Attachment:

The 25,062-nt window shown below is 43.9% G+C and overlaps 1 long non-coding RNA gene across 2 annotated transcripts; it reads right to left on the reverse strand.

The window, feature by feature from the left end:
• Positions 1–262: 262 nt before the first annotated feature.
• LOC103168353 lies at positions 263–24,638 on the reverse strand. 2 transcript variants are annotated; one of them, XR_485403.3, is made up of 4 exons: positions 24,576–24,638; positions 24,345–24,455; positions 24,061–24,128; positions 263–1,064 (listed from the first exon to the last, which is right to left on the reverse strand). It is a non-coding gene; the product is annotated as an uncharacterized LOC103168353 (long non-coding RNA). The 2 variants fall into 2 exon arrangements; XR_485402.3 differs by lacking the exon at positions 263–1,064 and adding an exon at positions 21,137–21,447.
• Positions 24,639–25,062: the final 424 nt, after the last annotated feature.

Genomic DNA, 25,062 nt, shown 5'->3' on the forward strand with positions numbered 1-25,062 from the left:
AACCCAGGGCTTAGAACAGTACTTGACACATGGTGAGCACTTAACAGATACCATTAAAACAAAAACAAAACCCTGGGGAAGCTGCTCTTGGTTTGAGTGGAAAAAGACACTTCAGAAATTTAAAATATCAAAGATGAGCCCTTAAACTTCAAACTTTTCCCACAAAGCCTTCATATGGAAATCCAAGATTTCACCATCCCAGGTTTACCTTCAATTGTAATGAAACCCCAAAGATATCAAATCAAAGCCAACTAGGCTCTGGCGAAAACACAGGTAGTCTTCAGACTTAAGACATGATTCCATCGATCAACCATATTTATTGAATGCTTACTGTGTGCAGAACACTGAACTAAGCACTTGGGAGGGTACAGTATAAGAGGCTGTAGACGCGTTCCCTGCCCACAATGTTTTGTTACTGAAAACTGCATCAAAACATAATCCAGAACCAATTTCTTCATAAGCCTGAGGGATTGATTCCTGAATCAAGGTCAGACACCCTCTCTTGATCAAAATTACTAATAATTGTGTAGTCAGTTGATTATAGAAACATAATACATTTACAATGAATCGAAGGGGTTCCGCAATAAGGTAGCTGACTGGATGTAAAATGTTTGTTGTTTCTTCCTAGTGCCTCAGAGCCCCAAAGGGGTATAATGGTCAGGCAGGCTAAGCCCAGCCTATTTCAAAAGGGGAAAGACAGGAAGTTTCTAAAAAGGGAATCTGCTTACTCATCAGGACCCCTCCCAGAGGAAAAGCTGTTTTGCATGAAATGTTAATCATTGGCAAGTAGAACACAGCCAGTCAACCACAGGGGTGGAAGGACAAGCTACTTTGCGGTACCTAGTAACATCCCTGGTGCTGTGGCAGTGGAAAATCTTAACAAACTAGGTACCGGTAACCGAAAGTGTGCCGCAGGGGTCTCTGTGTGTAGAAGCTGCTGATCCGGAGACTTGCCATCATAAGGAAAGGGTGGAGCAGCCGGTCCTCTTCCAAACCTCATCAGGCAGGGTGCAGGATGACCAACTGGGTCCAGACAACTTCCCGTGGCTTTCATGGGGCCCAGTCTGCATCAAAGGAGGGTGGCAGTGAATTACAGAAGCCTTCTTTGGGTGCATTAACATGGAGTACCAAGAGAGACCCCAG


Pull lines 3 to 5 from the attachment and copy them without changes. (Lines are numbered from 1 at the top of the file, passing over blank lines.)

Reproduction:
• Positions 1–262: 262 nt before the first annotated feature.
• LOC103168353 lies at positions 263–24,638 on the reverse strand. 2 transcript variants are annotated; one of them, XR_485403.3, is made up of 4 exons: positions 24,576–24,638; positions 24,345–24,455; positions 24,061–24,128; positions 263–1,064 (listed from the first exon to the last, which is right to left on the reverse strand). It is a non-coding gene; the product is annotated as an uncharacterized LOC103168353 (long non-coding RNA). The 2 variants fall into 2 exon arrangements; XR_485402.3 differs by lacking the exon at positions 263–1,064 and adding an exon at positions 21,137–21,447.
• Positions 24,639–25,062: the final 424 nt, after the last annotated feature.